Mrs. Susan told me to watch for dark spots developing on the hackles of those chicks that had a lot of splotches/ladder/chipmunk pattern on their backs, but also that it may or may not be present when they are fully feathered. 

I plan to have about 100 chicks by end of May and only plan to keep the 2-3 best cockerels and 4-5 of the best pullets by the end of the fall. 

Is there anything that will be visible now that I can go ahead and cull for?  Whatever gets culled will be sold as Easter eggers and I already have several friends and neighbors wanting them because they know they lay blue eggs.  If there is anything I can cull for now, I'd like to reduce the size of the flock as I will only have one 10x10 grow out pen. 

Suggestions?  Thanks!

Hi John,

Do you have any pictures of the chicks?

I raise the wheaten, blue wheaten, splash wheaten Ameraucanas as well. Beyond culling for obvious faults like Don mentioned, it is good to hold on to them for as long as you can. The wheaten, blue wheaten, splash wheaten can be slow to develop. I keep most cockerels until they are 8-10 months old, and sometimes even later, before making a final decision. Purchasing the APA Standard of Perfection book is a great way to familiarize yourself with the breed standard. It is expensive, but is a worthwhile investment in my opinion. Over the next few months, you'll want to pay attention to type first, and then go from there. Type refers to things like their tail angle, how they hold their wings, the length of their back, transition from back to tail, etc. You'll also want to watch eye color, ear lobe color, prominence of muff/beard, shank color, ticking in the hackles (black specks in the neck area -a little is okay, but too much should be culled for in my opinion), etc. Just try to look at the bird as a whole and don't get tunnel vision. Best of luck with your birds!!!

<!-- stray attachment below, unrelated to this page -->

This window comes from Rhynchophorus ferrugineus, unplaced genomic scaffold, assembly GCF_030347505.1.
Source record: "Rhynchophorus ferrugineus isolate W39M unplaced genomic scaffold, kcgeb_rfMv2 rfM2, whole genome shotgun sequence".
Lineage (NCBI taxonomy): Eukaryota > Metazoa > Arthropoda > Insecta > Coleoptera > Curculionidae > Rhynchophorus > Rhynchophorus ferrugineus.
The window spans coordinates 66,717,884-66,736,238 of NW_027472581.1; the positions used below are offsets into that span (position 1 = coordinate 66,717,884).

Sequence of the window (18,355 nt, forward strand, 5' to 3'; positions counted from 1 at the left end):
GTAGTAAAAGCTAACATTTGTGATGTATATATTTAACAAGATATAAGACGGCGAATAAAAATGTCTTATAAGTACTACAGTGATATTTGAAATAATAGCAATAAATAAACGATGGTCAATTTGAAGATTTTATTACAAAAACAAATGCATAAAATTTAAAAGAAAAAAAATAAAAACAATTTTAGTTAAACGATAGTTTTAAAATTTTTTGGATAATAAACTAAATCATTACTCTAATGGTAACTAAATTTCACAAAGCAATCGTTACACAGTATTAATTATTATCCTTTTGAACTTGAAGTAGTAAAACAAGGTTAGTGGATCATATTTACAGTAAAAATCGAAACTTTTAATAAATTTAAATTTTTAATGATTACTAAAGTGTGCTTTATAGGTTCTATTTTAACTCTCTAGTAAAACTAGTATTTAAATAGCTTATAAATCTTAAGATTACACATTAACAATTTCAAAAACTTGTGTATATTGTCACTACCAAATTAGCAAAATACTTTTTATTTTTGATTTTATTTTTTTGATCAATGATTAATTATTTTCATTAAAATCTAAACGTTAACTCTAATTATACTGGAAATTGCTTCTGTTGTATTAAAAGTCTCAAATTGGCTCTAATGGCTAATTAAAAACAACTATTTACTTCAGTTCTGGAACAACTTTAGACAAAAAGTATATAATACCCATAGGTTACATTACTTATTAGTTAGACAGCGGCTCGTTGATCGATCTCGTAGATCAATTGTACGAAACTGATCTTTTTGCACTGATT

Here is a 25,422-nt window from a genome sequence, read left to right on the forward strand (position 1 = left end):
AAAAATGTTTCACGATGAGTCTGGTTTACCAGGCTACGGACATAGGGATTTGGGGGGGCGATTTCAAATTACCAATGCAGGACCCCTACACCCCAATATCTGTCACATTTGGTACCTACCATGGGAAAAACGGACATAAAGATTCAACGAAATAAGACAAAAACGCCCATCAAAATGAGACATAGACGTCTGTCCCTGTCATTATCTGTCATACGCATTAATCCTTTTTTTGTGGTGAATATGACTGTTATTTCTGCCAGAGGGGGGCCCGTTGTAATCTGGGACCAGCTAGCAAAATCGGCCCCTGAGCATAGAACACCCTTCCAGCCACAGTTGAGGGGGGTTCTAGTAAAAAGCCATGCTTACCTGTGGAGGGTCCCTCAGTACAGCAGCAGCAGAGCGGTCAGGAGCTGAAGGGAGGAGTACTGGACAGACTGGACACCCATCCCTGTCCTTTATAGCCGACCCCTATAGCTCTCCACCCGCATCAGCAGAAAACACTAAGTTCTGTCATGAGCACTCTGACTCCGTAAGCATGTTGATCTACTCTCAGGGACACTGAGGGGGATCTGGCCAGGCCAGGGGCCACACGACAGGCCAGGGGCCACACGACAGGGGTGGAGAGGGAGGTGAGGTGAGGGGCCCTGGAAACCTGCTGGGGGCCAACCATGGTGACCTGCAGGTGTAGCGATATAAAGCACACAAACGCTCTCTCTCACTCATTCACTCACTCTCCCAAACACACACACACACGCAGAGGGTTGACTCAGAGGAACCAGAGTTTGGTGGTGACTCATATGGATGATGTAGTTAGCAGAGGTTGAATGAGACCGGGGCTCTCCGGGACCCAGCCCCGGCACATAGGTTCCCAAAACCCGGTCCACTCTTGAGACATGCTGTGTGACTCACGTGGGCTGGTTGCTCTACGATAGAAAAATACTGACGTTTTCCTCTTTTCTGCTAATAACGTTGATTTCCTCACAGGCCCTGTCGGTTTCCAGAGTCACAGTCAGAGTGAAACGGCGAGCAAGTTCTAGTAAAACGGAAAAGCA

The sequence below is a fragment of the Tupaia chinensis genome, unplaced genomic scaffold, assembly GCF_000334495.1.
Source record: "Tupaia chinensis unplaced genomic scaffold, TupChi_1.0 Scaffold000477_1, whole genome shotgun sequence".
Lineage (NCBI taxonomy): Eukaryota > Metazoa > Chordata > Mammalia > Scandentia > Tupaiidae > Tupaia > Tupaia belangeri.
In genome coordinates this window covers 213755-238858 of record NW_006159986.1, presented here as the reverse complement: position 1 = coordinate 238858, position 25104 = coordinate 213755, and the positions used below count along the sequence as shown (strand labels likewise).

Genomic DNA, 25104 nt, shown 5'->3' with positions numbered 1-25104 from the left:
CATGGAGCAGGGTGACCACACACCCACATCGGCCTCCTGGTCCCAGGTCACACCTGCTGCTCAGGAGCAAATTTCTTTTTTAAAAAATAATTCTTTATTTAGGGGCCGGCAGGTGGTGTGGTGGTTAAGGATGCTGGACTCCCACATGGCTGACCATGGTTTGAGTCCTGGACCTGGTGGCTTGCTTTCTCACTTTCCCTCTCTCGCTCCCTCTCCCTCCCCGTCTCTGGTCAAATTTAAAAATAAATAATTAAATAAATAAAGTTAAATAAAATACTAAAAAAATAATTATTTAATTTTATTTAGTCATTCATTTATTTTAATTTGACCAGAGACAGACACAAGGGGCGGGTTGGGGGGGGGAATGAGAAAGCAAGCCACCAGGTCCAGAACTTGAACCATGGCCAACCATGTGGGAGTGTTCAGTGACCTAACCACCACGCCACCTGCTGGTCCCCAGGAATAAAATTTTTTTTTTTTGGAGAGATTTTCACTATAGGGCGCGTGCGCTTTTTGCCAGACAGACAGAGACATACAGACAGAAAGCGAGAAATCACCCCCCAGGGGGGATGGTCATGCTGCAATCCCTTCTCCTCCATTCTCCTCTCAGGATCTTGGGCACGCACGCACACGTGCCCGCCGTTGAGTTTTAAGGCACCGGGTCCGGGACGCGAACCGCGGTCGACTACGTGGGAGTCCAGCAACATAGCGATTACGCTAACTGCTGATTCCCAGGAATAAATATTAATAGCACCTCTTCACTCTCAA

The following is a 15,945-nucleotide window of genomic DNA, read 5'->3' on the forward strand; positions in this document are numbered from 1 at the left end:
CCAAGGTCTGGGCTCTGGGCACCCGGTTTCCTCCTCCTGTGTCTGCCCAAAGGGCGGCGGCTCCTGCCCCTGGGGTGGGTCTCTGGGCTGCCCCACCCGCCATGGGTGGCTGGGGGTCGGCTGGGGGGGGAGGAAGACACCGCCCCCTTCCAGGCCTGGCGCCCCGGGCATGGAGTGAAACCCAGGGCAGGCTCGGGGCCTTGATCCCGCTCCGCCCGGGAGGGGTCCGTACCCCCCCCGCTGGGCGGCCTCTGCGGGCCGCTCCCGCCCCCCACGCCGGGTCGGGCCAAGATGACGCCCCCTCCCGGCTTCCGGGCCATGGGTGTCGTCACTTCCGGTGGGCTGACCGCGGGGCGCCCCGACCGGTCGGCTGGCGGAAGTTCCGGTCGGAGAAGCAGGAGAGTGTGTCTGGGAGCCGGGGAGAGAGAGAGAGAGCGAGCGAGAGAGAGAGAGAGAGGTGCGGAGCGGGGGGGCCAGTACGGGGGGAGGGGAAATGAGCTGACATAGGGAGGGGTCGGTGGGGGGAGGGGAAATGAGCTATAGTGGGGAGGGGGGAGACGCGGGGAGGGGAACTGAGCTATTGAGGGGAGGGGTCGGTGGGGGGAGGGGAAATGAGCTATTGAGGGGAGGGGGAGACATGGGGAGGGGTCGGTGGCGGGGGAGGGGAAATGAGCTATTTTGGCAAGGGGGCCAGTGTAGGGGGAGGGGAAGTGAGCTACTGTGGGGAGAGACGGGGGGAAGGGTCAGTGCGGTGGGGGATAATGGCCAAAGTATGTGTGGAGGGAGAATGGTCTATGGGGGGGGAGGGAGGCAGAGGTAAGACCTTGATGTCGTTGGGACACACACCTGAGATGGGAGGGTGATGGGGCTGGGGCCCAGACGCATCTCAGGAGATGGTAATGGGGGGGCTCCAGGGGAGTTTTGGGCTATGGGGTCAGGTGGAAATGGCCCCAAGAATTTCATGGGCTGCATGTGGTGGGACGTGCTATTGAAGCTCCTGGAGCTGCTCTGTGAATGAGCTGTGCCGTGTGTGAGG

« Last Edit: March 26, 2017, 02:33:02 AM by Lindsay Helton »
-Lindsay

"If you continuously compete with others, you become bitter, but if you continuously compete with yourself, you become better."